Health-care outreach to women on the streets who use drugs
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Cape Town - An organisation is advocating for women who use drugs and live on the street to be given access to quality health care.
The SA Network of People Using Drugs (SANPUD), in commemoration of Human Rights Month, staged a two-day health-care services drive, extending health-care services to women who use drugs and live on the streets.
SANPUD chief executive Angela McBride said the organisation had challenged itself to ensure that women living on the streets and those who use drugs realise their right to access life-saving health care.
McBride said: “International Women’s Day forms part of Human Rights Month in South Africa, and we needed to acknowledge that women who use drugs have a right to comprehensive health care and services dedicated and designed for, and by, women who use drugs.
“We wanted to ensure that they too have access to essential health-care services like other women. We set up shop at the Chapel Street clinic in Woodstock and Searl Street Park for two days.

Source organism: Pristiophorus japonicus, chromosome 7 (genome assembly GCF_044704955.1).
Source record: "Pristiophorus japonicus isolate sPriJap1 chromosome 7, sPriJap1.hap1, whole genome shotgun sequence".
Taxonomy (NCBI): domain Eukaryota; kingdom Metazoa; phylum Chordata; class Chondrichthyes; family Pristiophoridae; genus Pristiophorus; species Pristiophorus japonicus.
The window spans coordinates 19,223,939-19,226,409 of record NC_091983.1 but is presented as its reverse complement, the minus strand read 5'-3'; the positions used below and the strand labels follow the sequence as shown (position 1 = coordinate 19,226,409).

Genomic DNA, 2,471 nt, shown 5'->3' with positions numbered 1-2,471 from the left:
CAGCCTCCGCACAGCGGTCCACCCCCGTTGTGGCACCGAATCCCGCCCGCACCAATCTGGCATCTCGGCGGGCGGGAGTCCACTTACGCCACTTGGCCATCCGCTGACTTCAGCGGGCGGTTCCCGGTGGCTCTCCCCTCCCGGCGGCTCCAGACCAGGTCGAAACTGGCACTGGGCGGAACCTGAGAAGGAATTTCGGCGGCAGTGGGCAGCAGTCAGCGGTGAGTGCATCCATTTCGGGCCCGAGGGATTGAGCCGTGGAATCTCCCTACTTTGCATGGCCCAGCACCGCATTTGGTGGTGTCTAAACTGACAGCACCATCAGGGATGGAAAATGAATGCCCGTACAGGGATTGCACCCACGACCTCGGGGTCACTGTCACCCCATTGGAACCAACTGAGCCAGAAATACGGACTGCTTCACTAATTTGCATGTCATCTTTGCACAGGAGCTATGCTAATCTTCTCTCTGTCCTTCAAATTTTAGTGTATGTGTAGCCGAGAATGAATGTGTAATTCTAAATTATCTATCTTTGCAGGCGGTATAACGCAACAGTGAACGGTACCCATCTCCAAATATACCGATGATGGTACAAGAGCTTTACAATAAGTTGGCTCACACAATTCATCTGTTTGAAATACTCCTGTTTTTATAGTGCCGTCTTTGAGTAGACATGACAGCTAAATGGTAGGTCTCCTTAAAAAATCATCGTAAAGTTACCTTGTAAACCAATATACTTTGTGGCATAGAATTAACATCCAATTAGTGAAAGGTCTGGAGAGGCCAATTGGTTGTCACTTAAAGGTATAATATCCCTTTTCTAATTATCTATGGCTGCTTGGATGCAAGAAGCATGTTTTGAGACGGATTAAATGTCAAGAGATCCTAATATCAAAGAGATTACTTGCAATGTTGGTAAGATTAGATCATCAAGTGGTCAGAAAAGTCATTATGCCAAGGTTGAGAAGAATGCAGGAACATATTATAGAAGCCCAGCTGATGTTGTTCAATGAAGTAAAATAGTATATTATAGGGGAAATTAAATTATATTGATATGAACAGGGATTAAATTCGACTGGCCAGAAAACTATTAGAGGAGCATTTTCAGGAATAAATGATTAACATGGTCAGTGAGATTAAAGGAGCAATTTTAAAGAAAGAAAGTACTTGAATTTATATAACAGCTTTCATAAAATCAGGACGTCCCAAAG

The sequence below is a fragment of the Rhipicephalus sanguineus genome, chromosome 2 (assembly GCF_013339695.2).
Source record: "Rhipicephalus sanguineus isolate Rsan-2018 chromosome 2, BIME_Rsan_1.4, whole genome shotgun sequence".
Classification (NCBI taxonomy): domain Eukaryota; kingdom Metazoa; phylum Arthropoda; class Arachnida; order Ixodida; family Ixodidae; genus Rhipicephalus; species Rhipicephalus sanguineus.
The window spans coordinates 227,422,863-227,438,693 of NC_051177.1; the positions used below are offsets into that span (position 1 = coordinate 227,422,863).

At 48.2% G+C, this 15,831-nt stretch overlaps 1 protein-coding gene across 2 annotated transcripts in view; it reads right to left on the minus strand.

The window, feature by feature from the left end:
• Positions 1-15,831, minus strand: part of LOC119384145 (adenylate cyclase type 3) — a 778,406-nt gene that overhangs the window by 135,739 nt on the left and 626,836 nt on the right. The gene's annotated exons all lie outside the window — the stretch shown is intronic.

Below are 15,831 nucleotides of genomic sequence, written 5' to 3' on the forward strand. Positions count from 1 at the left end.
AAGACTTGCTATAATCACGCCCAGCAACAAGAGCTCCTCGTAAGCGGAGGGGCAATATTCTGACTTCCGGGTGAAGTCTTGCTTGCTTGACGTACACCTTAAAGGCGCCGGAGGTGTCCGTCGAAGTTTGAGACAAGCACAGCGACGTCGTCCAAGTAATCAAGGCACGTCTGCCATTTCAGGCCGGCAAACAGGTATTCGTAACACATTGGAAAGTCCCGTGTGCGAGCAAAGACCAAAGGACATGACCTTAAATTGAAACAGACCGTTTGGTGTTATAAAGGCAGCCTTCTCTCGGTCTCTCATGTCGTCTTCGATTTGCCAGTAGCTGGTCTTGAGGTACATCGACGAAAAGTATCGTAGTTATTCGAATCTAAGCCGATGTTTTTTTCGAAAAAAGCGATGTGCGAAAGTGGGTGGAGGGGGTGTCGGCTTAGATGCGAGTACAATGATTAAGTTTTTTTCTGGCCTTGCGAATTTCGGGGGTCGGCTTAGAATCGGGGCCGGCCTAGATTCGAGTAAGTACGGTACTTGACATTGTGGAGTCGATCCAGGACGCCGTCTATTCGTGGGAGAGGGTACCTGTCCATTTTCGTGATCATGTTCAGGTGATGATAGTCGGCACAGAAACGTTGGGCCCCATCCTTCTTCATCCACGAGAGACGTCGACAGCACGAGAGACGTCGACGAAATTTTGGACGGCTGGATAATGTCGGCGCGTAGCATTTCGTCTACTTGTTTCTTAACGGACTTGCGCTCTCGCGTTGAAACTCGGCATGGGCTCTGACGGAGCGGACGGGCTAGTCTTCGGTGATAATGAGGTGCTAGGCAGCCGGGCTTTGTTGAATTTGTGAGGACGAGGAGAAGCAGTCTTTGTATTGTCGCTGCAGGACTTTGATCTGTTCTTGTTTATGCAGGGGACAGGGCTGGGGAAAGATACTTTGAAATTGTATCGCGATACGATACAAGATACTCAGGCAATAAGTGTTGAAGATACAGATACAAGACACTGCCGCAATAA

“During that time we were able to assist 76 women who live on the streets and use drugs. We encouraged them to get tested and find out their status about transmittable and treatable diseases, such as cervical cancer, TB, HIV and other STDs, and issued referrals where we could.”
Loren Blake, one of the women assisted by SAPUD, said she was grateful for the initiative, as it had allowed her a moment to focus on her health.
She said: “Although I know I am not HIV positive, the life out there is very cruel, so you never know what will come to you. The new tests scared me, but the doctor did her job well and helped me calm down. The Pap smear was scary, but I went through with it.
“The nurses were great and willing to talk to us and explain things about the tests and the results. For me, the experience was so good that I am going to tell other young women about it.”